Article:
The greatness of Lady Chatterley's Lover lies in a paradox: it is simultaneously progressive and reactionary, modern and Victorian. It looks backwards towards a Victorian stylistic formality, and it seems to anticipate the social morality of the late 20th century in its frank engagement with explicit subject matter and profanity. One might say of the novel that it is formally and thematically conservative, but methodologically radical.

The easiest of these assertions to prove is that Lady Chatterley's Lover is "formally conservative." There are few evident differences between the form of Lady Chatterley's Lover and the form of the high-Victorian novels written fifty years earlier: in terms of structure; in terms of narrative voice; in terms of diction, with the exception of a very few "profane" words. It is important to remember that Lady Chatterley's Lover was written towards the end of the 1920s, a decade which had seen extensive literary experimentation.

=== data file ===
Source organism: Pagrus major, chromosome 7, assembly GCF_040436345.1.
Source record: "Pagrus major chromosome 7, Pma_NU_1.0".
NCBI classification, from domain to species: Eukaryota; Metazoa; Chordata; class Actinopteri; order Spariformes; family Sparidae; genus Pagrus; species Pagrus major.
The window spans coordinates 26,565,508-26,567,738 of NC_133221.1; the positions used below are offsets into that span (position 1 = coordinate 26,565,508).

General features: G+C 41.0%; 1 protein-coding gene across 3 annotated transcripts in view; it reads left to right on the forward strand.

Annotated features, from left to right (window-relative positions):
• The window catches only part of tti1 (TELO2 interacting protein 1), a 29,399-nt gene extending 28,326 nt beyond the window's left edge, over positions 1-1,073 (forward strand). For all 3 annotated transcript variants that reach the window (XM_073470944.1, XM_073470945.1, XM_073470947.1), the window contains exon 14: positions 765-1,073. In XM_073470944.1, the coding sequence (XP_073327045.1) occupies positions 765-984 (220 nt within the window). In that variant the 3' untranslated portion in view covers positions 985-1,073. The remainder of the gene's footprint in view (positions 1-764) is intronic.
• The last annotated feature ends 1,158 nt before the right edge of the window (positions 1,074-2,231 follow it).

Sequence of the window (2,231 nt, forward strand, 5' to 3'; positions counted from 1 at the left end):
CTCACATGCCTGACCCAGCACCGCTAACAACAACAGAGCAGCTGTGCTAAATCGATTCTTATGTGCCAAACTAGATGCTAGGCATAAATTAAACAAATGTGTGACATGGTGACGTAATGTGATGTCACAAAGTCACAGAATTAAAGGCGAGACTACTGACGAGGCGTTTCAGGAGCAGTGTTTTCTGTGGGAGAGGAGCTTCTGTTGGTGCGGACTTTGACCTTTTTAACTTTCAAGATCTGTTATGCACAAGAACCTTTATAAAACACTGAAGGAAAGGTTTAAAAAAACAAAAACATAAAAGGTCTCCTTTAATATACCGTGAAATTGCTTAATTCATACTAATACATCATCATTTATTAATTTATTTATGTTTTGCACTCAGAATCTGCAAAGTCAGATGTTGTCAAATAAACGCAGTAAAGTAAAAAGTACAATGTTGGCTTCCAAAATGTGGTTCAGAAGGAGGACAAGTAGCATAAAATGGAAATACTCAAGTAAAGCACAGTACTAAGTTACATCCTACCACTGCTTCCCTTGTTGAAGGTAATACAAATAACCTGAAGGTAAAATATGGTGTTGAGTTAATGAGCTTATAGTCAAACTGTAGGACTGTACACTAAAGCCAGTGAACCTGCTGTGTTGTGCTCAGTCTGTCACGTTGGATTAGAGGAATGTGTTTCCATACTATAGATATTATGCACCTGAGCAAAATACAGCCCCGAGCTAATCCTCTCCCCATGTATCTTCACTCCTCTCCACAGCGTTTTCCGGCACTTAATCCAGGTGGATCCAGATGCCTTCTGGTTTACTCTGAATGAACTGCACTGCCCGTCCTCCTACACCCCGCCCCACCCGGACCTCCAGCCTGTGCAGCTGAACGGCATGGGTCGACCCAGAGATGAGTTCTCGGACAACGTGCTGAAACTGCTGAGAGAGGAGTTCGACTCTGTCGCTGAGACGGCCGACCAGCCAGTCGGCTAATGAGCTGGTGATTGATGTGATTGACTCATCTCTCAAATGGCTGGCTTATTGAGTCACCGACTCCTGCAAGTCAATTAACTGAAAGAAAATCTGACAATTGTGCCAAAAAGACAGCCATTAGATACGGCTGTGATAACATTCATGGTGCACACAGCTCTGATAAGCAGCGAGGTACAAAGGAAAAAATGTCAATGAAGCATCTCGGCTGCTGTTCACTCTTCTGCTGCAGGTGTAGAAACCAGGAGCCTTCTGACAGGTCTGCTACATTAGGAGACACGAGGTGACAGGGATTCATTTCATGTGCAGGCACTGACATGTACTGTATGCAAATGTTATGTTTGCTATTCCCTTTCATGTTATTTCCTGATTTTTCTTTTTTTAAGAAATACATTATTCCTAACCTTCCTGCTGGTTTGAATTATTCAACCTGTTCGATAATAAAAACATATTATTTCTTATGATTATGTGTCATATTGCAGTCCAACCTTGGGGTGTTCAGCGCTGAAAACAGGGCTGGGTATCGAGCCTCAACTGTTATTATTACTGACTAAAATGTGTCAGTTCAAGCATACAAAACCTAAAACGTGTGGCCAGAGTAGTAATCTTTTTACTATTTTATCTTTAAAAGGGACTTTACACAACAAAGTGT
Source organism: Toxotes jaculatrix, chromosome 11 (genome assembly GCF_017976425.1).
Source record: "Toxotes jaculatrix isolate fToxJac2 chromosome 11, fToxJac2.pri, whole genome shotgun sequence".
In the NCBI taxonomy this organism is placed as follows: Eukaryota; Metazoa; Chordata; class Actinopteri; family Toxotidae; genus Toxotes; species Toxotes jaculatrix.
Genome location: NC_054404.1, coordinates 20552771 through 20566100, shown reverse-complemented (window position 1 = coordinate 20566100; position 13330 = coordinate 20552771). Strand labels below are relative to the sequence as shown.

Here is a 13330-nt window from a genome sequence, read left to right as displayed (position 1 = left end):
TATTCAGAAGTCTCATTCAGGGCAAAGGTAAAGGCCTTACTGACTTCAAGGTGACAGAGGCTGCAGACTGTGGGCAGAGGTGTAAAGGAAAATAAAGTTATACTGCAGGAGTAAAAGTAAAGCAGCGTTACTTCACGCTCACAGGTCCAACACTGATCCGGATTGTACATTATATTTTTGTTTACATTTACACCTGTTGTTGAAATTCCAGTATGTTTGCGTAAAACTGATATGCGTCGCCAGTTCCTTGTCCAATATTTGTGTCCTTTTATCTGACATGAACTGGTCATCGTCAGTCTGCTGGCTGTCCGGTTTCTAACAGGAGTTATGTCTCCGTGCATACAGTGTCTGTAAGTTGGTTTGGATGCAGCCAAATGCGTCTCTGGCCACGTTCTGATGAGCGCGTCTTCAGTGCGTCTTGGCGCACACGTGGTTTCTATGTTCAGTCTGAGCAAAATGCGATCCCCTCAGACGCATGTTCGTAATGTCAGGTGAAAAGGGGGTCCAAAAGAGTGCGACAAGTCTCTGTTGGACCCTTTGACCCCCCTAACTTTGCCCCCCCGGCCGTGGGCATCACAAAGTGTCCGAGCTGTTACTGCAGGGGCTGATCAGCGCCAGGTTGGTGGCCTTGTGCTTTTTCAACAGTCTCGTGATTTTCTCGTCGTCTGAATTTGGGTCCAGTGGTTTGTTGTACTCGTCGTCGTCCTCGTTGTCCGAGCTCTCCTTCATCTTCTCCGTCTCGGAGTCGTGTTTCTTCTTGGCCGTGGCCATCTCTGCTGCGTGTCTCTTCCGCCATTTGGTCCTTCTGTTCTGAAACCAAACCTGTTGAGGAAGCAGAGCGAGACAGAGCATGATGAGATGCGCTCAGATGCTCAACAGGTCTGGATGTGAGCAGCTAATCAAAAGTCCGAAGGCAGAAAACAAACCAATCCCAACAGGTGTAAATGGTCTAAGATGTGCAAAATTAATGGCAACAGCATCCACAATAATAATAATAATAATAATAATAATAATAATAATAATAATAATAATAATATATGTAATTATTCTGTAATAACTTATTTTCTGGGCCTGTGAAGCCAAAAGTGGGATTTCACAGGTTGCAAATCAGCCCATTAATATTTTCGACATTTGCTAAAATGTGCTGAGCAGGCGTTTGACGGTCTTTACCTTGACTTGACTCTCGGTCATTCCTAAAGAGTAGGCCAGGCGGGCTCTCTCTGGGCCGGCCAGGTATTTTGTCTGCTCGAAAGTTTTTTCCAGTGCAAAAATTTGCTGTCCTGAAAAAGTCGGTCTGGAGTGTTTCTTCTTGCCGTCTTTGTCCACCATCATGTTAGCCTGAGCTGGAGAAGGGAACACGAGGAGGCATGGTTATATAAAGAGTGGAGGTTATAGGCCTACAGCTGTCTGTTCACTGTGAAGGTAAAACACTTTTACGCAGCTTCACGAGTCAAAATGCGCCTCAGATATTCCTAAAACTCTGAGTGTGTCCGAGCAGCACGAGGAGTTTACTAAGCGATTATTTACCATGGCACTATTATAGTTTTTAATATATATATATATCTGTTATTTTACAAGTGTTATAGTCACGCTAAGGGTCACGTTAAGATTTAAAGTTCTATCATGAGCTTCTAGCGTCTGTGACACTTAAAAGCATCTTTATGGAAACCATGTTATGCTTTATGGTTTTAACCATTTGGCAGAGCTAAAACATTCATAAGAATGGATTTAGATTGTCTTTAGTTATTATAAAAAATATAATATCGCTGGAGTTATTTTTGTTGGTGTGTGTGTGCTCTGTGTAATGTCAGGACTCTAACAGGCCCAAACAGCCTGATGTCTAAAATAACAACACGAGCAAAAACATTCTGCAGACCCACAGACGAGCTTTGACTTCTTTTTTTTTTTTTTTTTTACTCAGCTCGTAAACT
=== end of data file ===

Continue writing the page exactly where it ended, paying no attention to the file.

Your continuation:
The 1920s had opened with the publishing of the formally radical novel Ulysses, which set the stage for important technical innovations in literary art: it made extensive use of the stream-of-consciousness form; it condensed all of its action into a single 24-hour span; it employed any number of voices and narrative perspectives. Lady Chatterley's Lover acts in many ways as if the 1920s, and indeed the entire Modernist literary movement, had never happened. The structure of the novel is conventional, tracing a small group of characters over an extended period of time in a single place. The rather preachy narrator usually speaks with the familiar third-person omniscience of the Victorian novel. And the characters tend towards flatness, towards representing a type, rather than speaking in their own voices and developing real three-dimensional personalities.